Putting the finishing touches on a long-running and sometimes bumpy courtship, Summit Medical Center in Oakland, Calif., expects to present its board of directors with a definitive agreement to merge with Sutter Health hospital system by mid-November.
Summit is the largest independent private hospital left in the Bay Area acute-care market. Most hospitals in the region have long since joined forces with leading systems such as Sutter, Catholic Healthcare West, Columbia/HCA Healthcare Corp. or Tenet Healthcare Corp.
"We're refining and completing the definitive agreement, and it's on track to be presented to the (relevant) boards in November," said Nancy Happel, a spokeswoman for the 420-bed hospital.
The boards in question include those representing Summit, Sacramento, Calif.-based Sutter and Alta Bates Medical Center, a Berkeley, Calif., Sutter affiliate that would effectively merge with Summit if an affiliation with Sutter is completed.
Several committees, representing board members, senior managers and physicians, are reviewing how the proposed merger can be structured, including elements such as medical staff integration and operating strategy, Happel said.
Officials had hoped to hammer out a definitive agreement by late August, but sources said conflicts over Alta Bates' role in the merger and the integration of the two medical staffs stalled the process.
In mid-August Happel said the negotiating parties had just "a few t's to cross and i's to dot." At the time, officials at Sutter, who hope to make Summit the 27th acute-care facility in their $2.7 billion system, agreed with that timetable.
Summit lost about $220,000 for the fiscal year ending Feb. 28, on revenues of $214 million. It made a profit of $4.4 million the prior year.
The merger would link Summit, near downtown Oakland, with fierce rival Alta Bates to form a two-headed giant that would dominate acute care along much of the San Francisco Bay's eastern shoreline. But local healthcare unions and some competitors have said the proposed merger should get intensive antitrust review.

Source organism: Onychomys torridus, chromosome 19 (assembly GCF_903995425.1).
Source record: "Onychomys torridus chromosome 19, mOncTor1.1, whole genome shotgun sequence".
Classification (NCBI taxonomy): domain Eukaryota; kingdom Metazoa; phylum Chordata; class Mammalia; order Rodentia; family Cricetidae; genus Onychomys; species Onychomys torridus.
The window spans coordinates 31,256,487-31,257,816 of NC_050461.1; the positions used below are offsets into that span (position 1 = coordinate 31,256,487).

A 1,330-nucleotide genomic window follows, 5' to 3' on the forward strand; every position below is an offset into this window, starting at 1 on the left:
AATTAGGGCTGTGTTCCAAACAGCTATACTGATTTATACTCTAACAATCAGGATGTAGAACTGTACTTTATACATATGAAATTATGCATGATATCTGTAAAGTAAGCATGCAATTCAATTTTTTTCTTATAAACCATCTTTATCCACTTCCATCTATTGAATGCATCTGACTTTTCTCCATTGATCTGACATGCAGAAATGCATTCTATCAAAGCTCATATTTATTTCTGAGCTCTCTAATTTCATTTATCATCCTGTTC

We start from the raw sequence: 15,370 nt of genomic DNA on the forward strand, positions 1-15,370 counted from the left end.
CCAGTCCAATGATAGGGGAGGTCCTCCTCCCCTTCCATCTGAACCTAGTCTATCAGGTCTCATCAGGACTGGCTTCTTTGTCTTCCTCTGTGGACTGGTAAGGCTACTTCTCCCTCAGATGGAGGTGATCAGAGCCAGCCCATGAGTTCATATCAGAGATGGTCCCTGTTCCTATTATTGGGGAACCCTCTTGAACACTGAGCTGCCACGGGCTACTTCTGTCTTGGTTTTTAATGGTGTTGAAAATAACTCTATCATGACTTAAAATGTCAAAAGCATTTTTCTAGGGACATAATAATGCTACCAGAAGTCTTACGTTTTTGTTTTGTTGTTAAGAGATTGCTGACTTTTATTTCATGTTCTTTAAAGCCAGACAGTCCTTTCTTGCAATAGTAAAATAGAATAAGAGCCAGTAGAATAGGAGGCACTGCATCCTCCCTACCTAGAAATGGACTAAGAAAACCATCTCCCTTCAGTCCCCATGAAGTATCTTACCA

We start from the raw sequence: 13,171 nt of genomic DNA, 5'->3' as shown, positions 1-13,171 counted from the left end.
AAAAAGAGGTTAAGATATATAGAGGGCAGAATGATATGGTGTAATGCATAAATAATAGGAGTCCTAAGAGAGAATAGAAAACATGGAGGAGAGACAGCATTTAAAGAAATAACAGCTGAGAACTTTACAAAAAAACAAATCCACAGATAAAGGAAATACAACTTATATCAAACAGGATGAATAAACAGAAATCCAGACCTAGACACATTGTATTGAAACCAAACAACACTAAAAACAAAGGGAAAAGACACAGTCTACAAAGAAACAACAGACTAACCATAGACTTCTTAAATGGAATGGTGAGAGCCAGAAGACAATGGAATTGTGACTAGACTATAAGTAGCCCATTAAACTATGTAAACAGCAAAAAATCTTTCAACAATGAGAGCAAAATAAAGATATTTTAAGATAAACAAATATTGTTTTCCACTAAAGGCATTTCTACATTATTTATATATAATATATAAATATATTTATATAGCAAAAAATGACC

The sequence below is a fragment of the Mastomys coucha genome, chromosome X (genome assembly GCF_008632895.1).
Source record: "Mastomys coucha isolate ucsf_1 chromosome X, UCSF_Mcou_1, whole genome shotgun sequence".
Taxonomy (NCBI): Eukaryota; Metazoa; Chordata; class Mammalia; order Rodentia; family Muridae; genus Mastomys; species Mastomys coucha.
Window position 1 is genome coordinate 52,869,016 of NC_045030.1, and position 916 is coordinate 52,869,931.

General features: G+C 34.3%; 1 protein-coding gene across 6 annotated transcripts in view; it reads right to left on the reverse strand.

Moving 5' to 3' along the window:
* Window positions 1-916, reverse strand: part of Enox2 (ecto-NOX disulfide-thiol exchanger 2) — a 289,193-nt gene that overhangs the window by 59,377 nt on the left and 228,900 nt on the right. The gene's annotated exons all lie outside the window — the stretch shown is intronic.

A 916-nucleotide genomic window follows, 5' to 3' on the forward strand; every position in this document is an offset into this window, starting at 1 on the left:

Kaiser Permanente, the other dominant provider in the inner East Bay market, is already sending its maternity patients in the area to 555-bed Alta Bates, as part of the projected closure next year of its aging 344-bed Oakland Medical Center. Kaiser also signed an agreement in early April to send about 120 adult acute-care and emergency-care patients a day to Summit beginning in the first quarter of 1999.
As a result of those deals, a combination of Summit and Alta Bates could come close to monopolizing acute care in the region, critics said.
Chuck Idelson, a spokesman for the California Nurses Association, said cutbacks at Summit and the planned closure of Kaiser's Oakland facility-with the loss of many union jobs-"(are) a prescription for disaster" because they would exacerbate an existing shortage of emergency and acute-care services in the inner East Bay (July 20, p. 36).
Hospital consultant Wanda Jones, president of San Francisco's New Century Healthcare Institute, acknowledged that the combination could have some anti-competitive implications, given the strong reputations of Summit and Alta Bates. But she predicted the merger will sail through the regulatory process.
Officials at Summit and Sutter also downplayed antitrust concerns, and said opponents have overstated the clout of the merged organization.
It's too soon to tell how regulators will view the situation. Executives at both Summit and Sutter said federal and state officials will not even begin looking at the proposed merger until a definitive agreement is signed. Both sides expect to file for Hart-Scott-Rodino antitrust clearance by federal regulators later this fall and anticipate gaining approval to proceed with the merger by year-end.
The Federal Trade Commission and state regulators will review the agreement to determine if it creates an anti-competitive consolidation of market clout in the area.
"As of this point, there's nothing for them to look into," said Bill Gleeson, a Sutter spokesman.
The proposed merger, announced in late March, would link Summit and Alta Bates under a joint 23-member board of directors. Officials say the combination would give Alta Bates and Summit more clout in negotiations with HMOs and other insurers, save money on purchasing of supplies and services, and help create a more coordinated clinical network in the region.
Many observers expect Sutter to appoint a joint chief executive officer for the hospitals. The joint CEO is likely to be Summit CEO Irwin Hansen. Alta Bates' CEO George Caralis abruptly resigned his post in mid-July. Caralis, 50, stepped down just two days after announcing his resignation to rejoin his family in Michigan. He was promoted to the CEO slot at Alta Bates in April, following the resignation of longtime CEO Albert Greene.
"That leaves the door open for Irwin," said Steve McDermott, executive director of Hill Physicians Medical Group, a major East Bay independent practice association with close ties to Summit.